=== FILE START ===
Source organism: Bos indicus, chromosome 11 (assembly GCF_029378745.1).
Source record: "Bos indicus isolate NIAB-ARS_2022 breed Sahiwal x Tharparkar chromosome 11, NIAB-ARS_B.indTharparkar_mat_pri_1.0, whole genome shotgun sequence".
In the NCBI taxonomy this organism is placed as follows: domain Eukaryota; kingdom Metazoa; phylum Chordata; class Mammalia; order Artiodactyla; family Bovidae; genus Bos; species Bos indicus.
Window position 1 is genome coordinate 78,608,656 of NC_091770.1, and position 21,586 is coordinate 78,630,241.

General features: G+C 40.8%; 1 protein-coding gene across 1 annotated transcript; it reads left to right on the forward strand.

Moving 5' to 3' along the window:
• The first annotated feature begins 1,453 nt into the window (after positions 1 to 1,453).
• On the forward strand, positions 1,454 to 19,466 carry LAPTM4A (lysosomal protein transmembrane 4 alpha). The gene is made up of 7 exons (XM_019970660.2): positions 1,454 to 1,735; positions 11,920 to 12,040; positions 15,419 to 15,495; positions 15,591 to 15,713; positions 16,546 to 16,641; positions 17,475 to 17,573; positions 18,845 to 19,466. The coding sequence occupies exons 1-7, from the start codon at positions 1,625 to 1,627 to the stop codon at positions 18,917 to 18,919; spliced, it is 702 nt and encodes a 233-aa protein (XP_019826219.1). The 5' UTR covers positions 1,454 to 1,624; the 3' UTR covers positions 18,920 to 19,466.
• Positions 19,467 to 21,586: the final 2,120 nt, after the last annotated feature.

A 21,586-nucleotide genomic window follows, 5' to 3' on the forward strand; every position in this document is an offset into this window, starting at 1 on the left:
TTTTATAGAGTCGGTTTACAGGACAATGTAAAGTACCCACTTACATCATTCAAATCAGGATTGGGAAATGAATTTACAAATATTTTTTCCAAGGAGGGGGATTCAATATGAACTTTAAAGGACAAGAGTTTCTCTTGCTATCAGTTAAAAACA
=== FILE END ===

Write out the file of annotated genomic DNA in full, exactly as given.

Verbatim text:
Source organism: Bos indicus, chromosome 11 (assembly GCF_029378745.1).
Source record: "Bos indicus isolate NIAB-ARS_2022 breed Sahiwal x Tharparkar chromosome 11, NIAB-ARS_B.indTharparkar_mat_pri_1.0, whole genome shotgun sequence".
In the NCBI taxonomy this organism is placed as follows: domain Eukaryota; kingdom Metazoa; phylum Chordata; class Mammalia; order Artiodactyla; family Bovidae; genus Bos; species Bos indicus.
Window position 1 is genome coordinate 78,608,656 of NC_091770.1, and position 21,586 is coordinate 78,630,241.

General features: G+C 40.8%; 1 protein-coding gene across 1 annotated transcript; it reads left to right on the forward strand.

Moving 5' to 3' along the window:
• The first annotated feature begins 1,453 nt into the window (after positions 1 to 1,453).
• On the forward strand, positions 1,454 to 19,466 carry LAPTM4A (lysosomal protein transmembrane 4 alpha). The gene is made up of 7 exons (XM_019970660.2): positions 1,454 to 1,735; positions 11,920 to 12,040; positions 15,419 to 15,495; positions 15,591 to 15,713; positions 16,546 to 16,641; positions 17,475 to 17,573; positions 18,845 to 19,466. The coding sequence occupies exons 1-7, from the start codon at positions 1,625 to 1,627 to the stop codon at positions 18,917 to 18,919; spliced, it is 702 nt and encodes a 233-aa protein (XP_019826219.1). The 5' UTR covers positions 1,454 to 1,624; the 3' UTR covers positions 18,920 to 19,466.
• Positions 19,467 to 21,586: the final 2,120 nt, after the last annotated feature.

A 21,586-nucleotide genomic window follows, 5' to 3' on the forward strand; every position in this document is an offset into this window, starting at 1 on the left:
TTTTATAGAGTCGGTTTACAGGACAATGTAAAGTACCCACTTACATCATTCAAATCAGGATTGGGAAATGAATTTACAAATATTTTTTCCAAGGAGGGGGATTCAATATGAACTTTAAAGGACAAGAGTTTCTCTTGCTATCAGTTAAAAACA